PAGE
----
Some ideas sound great on paper. On the face of it, a slasher concerning the vengeful antics of a maniac farmer who butchered his entire family and returns to wreak havoc on the site of the original crime whenever someone calls out his name, should surely have no trouble in raising a few goose-bumps. However - the transition from initial idea to page, and from the page to the big screen provides many opportunities for things to go horribly awry. The makers of ''Madman'' unfortunately, seem to have grasped most of these opportunities to mess things up, and exploited them to maximum effect to create one of the slasher sub-genre's more inept and bumbling of offerings.
The film starts with the legend of ''Madman Marz'' being related to a group of children and camp councilors around a camp fire, on a summer retreat for gifted children. The camp proprietor (Carl Fredericks) tells how an abusive local farmer (Paul Ehlers) went berserk and killed his entire family with an axe (cue flashback of the Madman's little kiddies getting an axe slammed into their heads!), then calmly turned up at his local tavern, his axe still covered in the blood of his butchered wife and kids! The townspeople are rather intolerant of such maniacal shenanigans, and ten of them confront Marz, hang him from a tree and, just for good measure, whack him in the face with his own axe leaving a hideous bloody wound! The next day however, Marz's body is missing ... and so are the bodies of his family. Legend has it that if anyone calls his name aloud, the Madman will come for them - and will not be satisfied until he's hanged or chopped or done something incredibly nasty to them!
Naturally, one of the dafter kids can't resist shouting out Marz's name, but no one takes it seriously. Later, the same boy (Jimmy Steele) sees a strange figure climbing down from a tree and follows him to a dilapidated house — the house of Madman Marz!
From here on in the film follows the usual formula - a succession of annoying characters go off into the woods alone to look for all the other annoying characters who have gone off into the woods alone to look for ... etc.etc. Eventually we are left with one survivor — apart from all the children, who the Madman seems not to have a taste for — who goes back to the Madman's house for a final showdown.
This film should have been great - all the ingredients are certainly there; but apart from a few plus points, the whole thing falls rather flat. But first of all, let's start with the good points: If you think you recognise the film's heroine Betsy, then you're probably right — it's Gaylen Ross, who any self-respecting horror fan will be familiar with from her role in Romero's ''Dawn of the Dead'', and she is the best thing about this otherwise botched effort. For some reason though, she goes under the name Alexis Dubin in ''Madman''. Another noticeable strength is the cinematography; the film was shot on a small budget, mostly at night - but a very spooky atmosphere is achieved through clever use of some stylish blue lighting which baths most of the action in the outdoor scenes.
Unfortunately though, the bad points far outweigh the good; apart from the aforementioned Gaylen, the actors are mostly a pretty woeful bunch of hams. One can't help praying for the moment their characters meet their inevitable end, simply so we don't have to put up with their toe curling performances a moment longer. Secondly, the Madman himself looks more like a big cuddly bear than a psychotic, evil maniac. I mean, really - Mrs. Maniac would have surely noticed that her husband was a little on the odd side wouldn't she? Seven foot tall and covered from head to toe in thick hair? One can't help thinking that she should have expected a few problems in the marriage.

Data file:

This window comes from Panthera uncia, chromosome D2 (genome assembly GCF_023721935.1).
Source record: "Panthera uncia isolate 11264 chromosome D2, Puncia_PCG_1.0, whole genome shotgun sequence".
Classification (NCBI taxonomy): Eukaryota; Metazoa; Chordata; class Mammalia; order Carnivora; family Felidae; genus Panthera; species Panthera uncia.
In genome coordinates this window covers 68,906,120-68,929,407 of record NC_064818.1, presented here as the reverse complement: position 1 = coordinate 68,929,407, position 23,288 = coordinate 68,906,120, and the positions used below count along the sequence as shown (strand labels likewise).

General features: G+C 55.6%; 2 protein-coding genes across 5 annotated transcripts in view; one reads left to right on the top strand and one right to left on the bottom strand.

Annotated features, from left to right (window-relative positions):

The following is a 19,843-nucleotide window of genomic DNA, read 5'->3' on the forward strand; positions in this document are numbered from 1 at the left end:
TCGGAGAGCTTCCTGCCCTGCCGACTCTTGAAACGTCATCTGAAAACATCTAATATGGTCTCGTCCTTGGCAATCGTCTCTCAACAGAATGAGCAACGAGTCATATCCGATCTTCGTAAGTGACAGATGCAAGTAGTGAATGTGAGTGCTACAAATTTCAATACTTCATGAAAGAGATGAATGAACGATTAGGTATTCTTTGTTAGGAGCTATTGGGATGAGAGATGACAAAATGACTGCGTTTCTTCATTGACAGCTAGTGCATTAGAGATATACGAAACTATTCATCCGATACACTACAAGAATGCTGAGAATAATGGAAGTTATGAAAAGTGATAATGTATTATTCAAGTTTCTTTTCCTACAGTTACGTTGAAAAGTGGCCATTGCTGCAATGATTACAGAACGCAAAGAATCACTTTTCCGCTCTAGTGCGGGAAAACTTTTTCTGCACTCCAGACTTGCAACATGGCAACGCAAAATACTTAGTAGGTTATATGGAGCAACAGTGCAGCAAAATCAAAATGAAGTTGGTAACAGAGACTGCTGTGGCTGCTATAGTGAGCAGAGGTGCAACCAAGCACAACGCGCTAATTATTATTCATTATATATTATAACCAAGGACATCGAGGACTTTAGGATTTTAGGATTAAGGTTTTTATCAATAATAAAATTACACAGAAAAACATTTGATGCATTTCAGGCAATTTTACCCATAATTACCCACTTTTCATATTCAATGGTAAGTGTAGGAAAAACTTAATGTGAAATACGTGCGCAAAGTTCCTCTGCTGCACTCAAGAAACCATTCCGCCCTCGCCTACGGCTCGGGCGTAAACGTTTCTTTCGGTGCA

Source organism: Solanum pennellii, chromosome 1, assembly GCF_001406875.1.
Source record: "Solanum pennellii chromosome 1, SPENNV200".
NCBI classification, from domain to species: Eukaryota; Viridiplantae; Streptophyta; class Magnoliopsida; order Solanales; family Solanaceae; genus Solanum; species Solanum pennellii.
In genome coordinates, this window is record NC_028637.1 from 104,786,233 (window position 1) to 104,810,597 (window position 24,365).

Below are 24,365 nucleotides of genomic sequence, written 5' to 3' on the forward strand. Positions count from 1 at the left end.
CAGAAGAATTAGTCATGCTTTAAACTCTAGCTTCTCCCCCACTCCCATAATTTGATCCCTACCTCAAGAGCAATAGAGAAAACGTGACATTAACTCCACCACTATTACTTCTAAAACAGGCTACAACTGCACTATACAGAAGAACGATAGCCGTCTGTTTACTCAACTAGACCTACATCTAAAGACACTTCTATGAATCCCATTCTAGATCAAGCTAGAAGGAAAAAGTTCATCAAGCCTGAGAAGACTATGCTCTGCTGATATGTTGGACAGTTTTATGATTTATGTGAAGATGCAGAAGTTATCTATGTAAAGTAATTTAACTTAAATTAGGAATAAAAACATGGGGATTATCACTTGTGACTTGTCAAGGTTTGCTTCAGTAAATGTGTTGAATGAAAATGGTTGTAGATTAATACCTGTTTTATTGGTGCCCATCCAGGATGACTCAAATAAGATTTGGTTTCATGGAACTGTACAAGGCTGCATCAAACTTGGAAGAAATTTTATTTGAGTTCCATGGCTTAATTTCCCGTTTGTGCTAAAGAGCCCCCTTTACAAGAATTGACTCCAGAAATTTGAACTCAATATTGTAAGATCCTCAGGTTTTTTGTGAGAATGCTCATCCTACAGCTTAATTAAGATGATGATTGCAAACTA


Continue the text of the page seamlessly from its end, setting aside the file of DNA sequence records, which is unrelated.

The film is co-written by Joe Giannone and Gary Sales. The script they have come up with though, sags horribly and fails to build tension; it takes ages for things to start happening and then the film just runs on autopilot for most of the time. Only a few set-pieces here and there are worth a mention, and then mostly for their head scratching nature. One character for instance, tries to hide from the killer by clearing out the fridge and jamming herself inside!
One would hope that a film of this nature would redeem itself with its gore content; but the low budget effects don't cut the mustard these days, although admittedly, they might have seemed cool in 1981.
The most annoying thing about this film though is the music. Stephen Horelick's electronic score is fine when establishing mood, but producer and co-writer Gary Sales has found it necessary to burden the film with his own interminable musical numbers. We get an excruciating campfire song at the beginning, a mind numbing ''romantic'' number during a completely unsexy Jacuzzi scene and finally the laughable Madman Marz ''theme'' at the end of the movie, which will make your ears bleed. What kind of torture is this?
The film is presented in its original 1:85:1 widescreen aspect ratio but is non-anamorphic. Most of the movie takes place at night and the blacks are nice and solid throughout. There are some strange scratches that periodically appear on the screen here and there throughout the film, presumably this is down to damage to the original film. The soundtrack is presented in both the original stereo and a new 5:1 track; they are nothing special but are perfectly adequate.
The highlight on the extras front is the commentary from Joe Giannone, Gary Sales,Tony Fish and the actor who plays the madman, Paul Ehlers. I must admit, I found it more entertaining watching the film with the commentary track running than as a normal film! Apart from that, you get a trailer and some TV spots.
One for slasher fanatics only.